Betty Gordon in the Land of Oil/Chapter 25
"Ninety thousand dollars!" repeated Bob incredulously. "Why, that is a thousand dollars an acre!"
"He is sure they will drill many paying wells," said Miss Charity. "To think that this fortune should come in our old age! You can go to school and college, Bob, and Sister and I will never be a burden on you. Isn't it just wonderful!"
She went off into a happy little day-dream, and presently the conference broke up, and Miss Hope and the two men came out on the porch. Mr. Vernet proved to be a jolly kind of person, intensely interested in oil and oil prospects, and evidently completely satisfied with his purchase.
"Here's the young man I have to thank," he commented, shaking hands with Bob. "If those sharpers had got hold of the place, they would have forced me to buy at more than a fair risk, or else sold the land in small holdings and we should have had that abomination, close drilling. I'm grateful to you, my lad, for outwitting those slick schemers."
Miss Hope persuaded the two men to stay to dinner, and she and Miss Charity fairly outdid themselves in their cooking. Afterward Mr. Gordon took Mr. Vernet back to the oil fields, depositing in the Flame City bank for Miss Hope the check for twenty-five thousand dollars he had given her the day before, and the larger check she had received that morning.
"We're rich, Sister, rich!" said Miss Charity, drying the dinner dishes and so overcome that she dropped a china cup which crashed into tiny pieces on the floor.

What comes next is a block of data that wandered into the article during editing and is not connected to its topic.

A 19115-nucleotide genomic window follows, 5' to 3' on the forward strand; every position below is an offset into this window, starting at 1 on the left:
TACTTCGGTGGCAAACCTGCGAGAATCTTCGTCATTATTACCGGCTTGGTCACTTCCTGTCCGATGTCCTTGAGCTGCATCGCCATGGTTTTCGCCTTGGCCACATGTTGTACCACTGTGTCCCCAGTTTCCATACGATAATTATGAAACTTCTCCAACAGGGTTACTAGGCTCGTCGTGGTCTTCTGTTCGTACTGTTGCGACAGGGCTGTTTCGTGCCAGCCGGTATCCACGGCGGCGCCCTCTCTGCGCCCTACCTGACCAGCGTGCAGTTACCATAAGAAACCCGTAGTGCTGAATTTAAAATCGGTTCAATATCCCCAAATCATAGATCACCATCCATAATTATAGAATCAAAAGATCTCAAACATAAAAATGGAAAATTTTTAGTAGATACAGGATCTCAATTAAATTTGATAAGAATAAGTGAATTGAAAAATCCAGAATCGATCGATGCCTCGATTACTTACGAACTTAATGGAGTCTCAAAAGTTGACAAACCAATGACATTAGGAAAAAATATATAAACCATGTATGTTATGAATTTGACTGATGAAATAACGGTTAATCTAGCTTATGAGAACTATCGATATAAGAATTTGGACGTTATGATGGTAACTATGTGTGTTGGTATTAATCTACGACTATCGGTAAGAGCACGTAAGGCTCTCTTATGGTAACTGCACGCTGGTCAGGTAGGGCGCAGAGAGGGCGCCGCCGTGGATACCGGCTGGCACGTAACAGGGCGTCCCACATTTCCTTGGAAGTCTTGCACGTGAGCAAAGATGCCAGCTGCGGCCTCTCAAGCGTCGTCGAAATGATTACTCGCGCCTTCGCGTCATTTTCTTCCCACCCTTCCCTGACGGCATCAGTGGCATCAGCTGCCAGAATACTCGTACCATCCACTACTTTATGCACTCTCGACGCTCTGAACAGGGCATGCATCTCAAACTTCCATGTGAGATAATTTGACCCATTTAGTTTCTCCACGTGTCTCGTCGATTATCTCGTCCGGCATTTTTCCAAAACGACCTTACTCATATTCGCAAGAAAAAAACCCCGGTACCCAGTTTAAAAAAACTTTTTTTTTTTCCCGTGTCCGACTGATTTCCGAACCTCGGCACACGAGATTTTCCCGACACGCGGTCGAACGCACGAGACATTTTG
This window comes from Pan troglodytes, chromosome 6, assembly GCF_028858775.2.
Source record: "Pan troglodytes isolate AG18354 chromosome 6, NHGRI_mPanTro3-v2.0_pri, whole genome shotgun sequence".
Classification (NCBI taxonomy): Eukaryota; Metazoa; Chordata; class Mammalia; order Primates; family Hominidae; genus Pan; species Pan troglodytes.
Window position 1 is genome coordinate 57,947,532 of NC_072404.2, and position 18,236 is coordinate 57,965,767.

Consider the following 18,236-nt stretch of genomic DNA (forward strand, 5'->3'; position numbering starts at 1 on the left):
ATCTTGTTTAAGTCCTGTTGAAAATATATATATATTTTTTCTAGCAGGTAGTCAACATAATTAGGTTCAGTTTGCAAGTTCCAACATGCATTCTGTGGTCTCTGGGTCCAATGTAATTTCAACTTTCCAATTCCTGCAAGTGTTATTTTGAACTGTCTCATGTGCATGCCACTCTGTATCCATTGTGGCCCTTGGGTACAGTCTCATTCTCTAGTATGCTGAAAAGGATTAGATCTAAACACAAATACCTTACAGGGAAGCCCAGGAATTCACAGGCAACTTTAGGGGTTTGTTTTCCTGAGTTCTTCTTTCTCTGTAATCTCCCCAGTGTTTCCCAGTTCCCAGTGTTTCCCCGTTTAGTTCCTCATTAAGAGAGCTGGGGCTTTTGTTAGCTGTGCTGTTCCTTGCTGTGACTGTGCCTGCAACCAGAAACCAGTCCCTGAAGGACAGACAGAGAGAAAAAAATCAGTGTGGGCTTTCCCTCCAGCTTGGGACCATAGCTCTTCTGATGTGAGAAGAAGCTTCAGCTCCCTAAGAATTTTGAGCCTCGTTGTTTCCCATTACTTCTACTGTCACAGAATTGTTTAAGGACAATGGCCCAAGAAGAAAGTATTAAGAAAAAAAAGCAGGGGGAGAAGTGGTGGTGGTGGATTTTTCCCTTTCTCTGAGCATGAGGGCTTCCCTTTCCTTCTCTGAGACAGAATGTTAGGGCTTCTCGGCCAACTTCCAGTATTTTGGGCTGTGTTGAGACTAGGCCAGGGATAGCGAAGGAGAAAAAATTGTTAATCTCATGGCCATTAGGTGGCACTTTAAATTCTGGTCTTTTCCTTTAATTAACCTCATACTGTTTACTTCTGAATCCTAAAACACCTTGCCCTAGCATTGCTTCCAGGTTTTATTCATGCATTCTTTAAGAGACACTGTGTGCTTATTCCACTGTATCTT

"Well, don't break all the dishes," advised Miss Hope, with dry practicality. "You can't buy a pretty cup in Flame City if you are a millionaire."
Bob's head was full of plans for his education, and in the days that followed he often spoke of his future. Mr. Gordon listened and advised him frequently, and Bob grew fonder of him all the time.
Clover was brought back from the Flame City stable where Betty had left her, and they resumed, their riding, Mr. Gordon hiring a horse and often accompanying them.
"You know, the aunts have never seen the oil fields," said Betty one day, as they were slowly riding home from the fields where they had seen the largest new well in operation for the first time. "Don't you think they would be interested, especially as their own farm will be an oil field next year?"
"We'll take them on a sightseeing trip " promised Mr. Gordon instantly. "I can get a comfortable car, I'll come for you all to-morrow morning. They'll enjoy having dinner at the bunk house, and we'll show them the workings of the whole place. Imagine a person who has lived in this oil country and hasn't seen a well!"
The program was carried out, and the Misses Saunders thoroughly enjoyed the long day spent among the wells. They thought the machinery wonderful, as indeed it was, and marvelled at the miles of pipe line.
Grandma Watterby, as might be expected, was delighted with the turn of events, and Betty and Bob spent a day with her, telling her all that had happened.
"It's better than a book," she sighed contentedly. "If Emma would only go around more, I'm sure she could find interesting things to tell me. 'Fore I was crippled with rheumatism, I used to know all that was goin' on."
The Watterbys had bought a car, and Bob was eager for his aunts to have one. They preferred to wait until it was decided where they were to spend the winter, and in this Mr. Gordon concurred. He had been made, at the request of the two old ladies and backed by the old country lawyer who had known their father, the guardian of Bob, who would not inherit his share of the ninety thousand dollars, of course, until he was twenty-one. Bob himself was very much pleased to be a ward of Betty's uncle, feeling that now he "really belonged," as he happily said.
"Who do you suppose this is from?" asked Betty, waving a letter at Bob one morning not long after their visit to the oil fields with the aunts. "You'll never guess!"
Bob looked up from his book. He was luxuriously stretched under a tree, reading.